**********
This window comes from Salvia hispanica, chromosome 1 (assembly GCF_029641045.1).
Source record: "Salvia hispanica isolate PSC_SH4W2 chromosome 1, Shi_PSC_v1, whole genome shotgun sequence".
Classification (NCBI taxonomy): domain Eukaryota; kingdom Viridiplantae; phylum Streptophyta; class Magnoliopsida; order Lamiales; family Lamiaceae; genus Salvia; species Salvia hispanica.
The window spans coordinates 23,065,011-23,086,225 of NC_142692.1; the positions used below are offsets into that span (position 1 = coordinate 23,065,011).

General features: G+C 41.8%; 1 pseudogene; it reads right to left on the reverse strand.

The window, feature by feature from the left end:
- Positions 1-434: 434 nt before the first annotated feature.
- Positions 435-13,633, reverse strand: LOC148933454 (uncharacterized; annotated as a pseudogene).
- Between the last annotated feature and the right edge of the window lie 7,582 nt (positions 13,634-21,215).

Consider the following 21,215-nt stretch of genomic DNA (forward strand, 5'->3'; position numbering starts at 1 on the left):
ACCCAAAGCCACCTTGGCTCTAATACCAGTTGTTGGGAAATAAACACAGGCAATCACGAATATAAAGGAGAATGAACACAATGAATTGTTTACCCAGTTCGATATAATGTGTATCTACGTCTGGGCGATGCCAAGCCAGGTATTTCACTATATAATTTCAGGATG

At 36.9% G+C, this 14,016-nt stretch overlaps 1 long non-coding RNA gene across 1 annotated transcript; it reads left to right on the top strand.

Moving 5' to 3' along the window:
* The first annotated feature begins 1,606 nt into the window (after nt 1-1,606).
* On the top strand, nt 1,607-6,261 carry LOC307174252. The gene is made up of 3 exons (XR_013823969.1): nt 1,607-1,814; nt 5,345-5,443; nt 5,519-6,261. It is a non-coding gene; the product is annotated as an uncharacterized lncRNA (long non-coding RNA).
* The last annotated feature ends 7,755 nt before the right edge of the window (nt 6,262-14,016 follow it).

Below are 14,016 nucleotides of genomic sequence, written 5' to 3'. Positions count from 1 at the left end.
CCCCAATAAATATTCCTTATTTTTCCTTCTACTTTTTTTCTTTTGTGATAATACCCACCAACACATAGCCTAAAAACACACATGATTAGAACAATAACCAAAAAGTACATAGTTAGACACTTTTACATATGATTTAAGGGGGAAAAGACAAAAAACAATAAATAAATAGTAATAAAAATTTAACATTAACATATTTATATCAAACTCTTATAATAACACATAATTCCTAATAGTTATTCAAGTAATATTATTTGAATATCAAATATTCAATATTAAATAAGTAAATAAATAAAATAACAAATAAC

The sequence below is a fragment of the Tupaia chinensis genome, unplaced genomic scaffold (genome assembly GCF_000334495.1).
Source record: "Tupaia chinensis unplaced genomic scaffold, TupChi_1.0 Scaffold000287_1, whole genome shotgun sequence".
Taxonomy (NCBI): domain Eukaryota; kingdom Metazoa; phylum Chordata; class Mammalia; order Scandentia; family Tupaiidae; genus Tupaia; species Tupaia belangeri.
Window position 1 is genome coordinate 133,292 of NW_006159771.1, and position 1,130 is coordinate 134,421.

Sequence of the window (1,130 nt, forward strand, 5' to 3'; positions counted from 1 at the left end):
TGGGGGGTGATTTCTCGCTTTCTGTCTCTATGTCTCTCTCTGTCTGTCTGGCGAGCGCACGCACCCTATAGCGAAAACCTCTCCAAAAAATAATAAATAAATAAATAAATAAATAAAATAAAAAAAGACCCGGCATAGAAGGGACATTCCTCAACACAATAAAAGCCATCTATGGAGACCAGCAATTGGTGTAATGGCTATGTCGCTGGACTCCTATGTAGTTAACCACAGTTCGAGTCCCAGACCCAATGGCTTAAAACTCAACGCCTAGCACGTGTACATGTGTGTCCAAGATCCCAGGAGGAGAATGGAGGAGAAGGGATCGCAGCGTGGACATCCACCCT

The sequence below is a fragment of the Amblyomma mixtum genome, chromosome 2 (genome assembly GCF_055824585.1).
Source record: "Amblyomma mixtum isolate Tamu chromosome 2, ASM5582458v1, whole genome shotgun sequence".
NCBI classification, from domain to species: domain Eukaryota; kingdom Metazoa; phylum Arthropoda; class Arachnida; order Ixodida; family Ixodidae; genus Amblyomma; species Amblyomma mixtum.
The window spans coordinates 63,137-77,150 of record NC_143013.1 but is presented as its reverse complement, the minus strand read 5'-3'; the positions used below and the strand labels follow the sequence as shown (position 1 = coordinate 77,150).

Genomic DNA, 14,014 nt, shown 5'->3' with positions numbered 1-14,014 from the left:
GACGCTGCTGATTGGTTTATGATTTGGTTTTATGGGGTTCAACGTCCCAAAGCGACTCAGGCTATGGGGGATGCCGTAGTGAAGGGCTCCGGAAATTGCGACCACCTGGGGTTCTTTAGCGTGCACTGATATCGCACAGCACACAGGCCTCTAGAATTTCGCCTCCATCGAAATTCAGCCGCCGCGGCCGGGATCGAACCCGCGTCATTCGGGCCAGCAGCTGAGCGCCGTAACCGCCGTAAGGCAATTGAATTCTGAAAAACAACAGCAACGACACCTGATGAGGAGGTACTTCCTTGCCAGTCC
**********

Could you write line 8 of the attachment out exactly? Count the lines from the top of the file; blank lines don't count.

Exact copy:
- Positions 435-13,633, reverse strand: LOC148933454 (uncharacterized; annotated as a pseudogene).